The Baroque era occurred during the time of the French absolute monarchs such as Louis XIII and Louis XIV. The consolidation of power in France was realized in the personality of Louis XIV. The absolute monarch fanatically controlled every facet of the French government, society as well as culture. The monarch also transformed himself into the exclusive arbiter of fashion, as well as the sole guiding hand concerning the French Baroque fashion. It was during the reign of Louis XIV that France developed into the most powerful nation across Europe in terms of military might and cultural influence.
Hersey (54) asserts that, by the late 17th century, France had transformed into the global hub in regard to visual arts. It is imperative to note that the French Baroque art emanated from the practice of 16th century art that was renowned for lavishness and affluent ornamentation. The core rationale for this extravagance and affluent ornamentation was the glorification of the ruling absolute monarchy. Painting depicted noble, as well as serious human activities in a rational and methodical manner. The focus of the artists was primarily on composition and form, fascinating the mind, rather than the senses. According to Harris (102), nature was portrayed as if it was flawless, rather than as it was in reality. This normally generated idealistic paintings that were crafted in a manner that the audience was capable of interpreting them logically.
As a result of the influence of the French monarchy on the baroque, fashion changed speedily as the increasing middle class took up the fashion trends of the nobles. The ruling elite would in turn generate new fashions in order to maintain a more “polished” status than the middle class. In contrast to the preceding eras, where bodices, breeches, jackets, sleeves, and skirts were intended to mix and match, outfits throughout this age was prepared as separate and completely matching outfits, normally made of the same textile. The most significant development of this era was the emergence of fashion designers after the monarch Louis XIV certified the founding of a dress-makers guild Hersey (79).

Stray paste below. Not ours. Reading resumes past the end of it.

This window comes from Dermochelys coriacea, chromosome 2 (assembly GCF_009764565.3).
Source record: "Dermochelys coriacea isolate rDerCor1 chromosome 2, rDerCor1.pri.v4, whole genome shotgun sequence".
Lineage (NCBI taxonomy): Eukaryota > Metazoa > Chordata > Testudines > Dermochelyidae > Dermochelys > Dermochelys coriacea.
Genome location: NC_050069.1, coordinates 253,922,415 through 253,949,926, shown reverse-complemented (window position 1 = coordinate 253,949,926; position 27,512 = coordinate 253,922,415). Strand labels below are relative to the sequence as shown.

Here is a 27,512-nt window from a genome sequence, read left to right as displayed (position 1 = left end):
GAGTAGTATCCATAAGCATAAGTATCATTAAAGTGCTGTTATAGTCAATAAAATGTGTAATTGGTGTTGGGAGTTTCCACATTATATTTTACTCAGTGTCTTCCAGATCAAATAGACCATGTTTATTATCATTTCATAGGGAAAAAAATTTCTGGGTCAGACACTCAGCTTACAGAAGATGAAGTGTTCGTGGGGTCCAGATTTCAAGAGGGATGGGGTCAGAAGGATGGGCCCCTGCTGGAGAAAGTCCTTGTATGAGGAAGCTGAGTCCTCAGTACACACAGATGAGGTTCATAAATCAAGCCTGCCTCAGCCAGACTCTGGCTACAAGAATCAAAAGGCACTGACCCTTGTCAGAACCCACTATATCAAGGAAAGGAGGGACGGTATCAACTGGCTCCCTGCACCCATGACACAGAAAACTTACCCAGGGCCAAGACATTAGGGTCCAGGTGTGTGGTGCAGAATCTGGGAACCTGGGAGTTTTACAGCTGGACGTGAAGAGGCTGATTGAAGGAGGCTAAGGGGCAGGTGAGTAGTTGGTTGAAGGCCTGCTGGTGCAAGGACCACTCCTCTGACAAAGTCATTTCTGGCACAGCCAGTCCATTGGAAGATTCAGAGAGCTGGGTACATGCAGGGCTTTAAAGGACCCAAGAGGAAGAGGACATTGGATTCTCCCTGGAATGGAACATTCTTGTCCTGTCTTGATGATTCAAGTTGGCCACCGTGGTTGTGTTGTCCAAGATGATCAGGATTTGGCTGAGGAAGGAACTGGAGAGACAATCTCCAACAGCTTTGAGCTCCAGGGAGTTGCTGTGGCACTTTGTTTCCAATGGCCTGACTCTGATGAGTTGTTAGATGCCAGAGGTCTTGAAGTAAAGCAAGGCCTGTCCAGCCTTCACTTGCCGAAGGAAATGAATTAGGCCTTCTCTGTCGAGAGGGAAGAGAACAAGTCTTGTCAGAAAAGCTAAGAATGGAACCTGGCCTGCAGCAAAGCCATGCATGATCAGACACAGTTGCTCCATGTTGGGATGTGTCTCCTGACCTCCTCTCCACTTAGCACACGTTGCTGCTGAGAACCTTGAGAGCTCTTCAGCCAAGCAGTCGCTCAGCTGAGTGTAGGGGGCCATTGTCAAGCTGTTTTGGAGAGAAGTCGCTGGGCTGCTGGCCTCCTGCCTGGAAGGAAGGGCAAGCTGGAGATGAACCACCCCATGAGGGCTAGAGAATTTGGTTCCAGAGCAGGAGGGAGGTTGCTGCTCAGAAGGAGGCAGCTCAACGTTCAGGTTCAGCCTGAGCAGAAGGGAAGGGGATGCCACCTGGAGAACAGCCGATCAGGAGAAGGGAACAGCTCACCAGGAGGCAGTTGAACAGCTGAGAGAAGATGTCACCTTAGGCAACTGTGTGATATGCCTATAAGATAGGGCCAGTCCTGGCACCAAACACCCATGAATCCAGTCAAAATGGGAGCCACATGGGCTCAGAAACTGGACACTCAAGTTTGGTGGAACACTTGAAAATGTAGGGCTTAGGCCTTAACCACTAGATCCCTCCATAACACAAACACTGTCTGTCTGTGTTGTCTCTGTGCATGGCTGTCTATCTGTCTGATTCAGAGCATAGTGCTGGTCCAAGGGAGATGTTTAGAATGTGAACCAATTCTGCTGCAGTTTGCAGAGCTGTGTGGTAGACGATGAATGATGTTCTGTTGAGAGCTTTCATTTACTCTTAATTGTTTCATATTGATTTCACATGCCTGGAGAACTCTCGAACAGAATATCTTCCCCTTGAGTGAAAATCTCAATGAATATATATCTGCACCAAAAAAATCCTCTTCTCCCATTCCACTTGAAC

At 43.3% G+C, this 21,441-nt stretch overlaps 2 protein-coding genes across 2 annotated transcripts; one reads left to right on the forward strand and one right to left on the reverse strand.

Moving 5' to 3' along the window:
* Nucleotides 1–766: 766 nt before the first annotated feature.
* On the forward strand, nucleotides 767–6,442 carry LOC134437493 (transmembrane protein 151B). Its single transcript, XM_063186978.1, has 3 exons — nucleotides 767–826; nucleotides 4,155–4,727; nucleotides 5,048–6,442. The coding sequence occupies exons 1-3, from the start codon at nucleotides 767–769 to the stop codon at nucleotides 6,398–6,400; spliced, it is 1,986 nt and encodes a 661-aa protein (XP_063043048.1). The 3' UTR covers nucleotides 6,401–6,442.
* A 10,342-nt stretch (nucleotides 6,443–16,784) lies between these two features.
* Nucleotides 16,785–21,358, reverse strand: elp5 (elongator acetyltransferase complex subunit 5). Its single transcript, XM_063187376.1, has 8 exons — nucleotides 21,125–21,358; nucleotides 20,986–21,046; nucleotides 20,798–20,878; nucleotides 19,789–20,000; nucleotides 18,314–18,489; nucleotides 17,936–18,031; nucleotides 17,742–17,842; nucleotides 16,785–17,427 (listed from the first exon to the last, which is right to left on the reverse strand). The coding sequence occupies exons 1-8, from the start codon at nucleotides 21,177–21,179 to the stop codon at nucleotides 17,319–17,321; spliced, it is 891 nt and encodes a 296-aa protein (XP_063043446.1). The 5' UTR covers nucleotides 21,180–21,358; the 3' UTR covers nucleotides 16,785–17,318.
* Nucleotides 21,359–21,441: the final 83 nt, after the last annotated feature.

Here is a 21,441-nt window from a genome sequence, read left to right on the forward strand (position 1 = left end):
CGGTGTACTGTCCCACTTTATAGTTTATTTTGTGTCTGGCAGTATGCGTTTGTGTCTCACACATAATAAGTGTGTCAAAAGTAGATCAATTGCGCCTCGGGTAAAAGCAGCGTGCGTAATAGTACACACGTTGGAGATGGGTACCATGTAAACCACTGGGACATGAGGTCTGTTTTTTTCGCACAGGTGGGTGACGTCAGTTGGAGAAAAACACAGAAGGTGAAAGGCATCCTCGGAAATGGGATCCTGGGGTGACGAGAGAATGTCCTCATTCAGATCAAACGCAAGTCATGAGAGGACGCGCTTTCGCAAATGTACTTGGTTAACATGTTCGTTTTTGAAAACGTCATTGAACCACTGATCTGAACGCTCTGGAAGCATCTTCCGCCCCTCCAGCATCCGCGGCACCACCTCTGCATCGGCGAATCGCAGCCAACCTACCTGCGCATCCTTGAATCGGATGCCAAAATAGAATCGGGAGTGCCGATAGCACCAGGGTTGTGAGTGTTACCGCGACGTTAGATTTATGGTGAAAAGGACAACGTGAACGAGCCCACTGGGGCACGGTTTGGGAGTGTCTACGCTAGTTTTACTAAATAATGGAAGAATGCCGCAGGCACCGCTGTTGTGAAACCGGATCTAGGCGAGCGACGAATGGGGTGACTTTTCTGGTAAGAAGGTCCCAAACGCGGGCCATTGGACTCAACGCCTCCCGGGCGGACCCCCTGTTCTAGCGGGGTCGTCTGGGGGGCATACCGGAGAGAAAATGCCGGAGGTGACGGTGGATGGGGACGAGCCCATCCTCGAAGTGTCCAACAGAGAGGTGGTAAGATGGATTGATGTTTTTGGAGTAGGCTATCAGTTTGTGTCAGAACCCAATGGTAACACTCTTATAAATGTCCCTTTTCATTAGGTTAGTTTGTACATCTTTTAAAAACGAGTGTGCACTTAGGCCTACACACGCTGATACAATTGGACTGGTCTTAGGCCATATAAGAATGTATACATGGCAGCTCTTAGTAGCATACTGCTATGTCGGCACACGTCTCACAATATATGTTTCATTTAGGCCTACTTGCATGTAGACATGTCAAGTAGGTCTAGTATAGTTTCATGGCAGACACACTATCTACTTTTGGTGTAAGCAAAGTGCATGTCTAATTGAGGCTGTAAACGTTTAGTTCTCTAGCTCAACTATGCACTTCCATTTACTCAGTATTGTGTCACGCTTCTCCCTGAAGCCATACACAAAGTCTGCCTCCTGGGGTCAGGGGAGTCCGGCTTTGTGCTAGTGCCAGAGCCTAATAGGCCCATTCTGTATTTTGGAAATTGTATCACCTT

In France, Baroque art was predominantly an expression of the ideals of the French monarchy, in particular of King Louis XIV. A case in point is the grand palace of Versailles that was constructed by the French monarchy a as an icon of his absolute power. The blueprint of the palace, as well as the surrounding park is the creation of a rational and strictly disciplined approach that mirrors the monarch's control of government. The sculpture, architecture and painting that adorn the palace are entirely classical in fashion. They were intended to communicate a sense of the methodical and eternal truths of the monarch's political policies. Throughout the Baroque era passion for classical antiquity, together with a cult of rationalism, promoted the advancement of a monumental, as well as formalized art (Harris 157).
It is essential to note that, the shift toward political centralization in France culminated during the Baroque era, and Louis XIV’s absolute monarchy. This movement was attended by artistic totalitarianism that was marked by the control and consolidation of artistic works to the service of the state, in addition to the establishment of art institutions. During the later Baroque era, the power of the monarch’s painters grew increasingly, marked by the monarch’s propagandists as the monarch took absolute charge of the government.
Harris, A. Seventeenth-Century Art and Architecture. Upper Saddle River, NJ: Pearson Prentice-
Hall, 2005. Print
Hersey, G. Architecture and Geometry in the Age of the Baroque. Chicago: University of
Chicago Press, 2000. Print.
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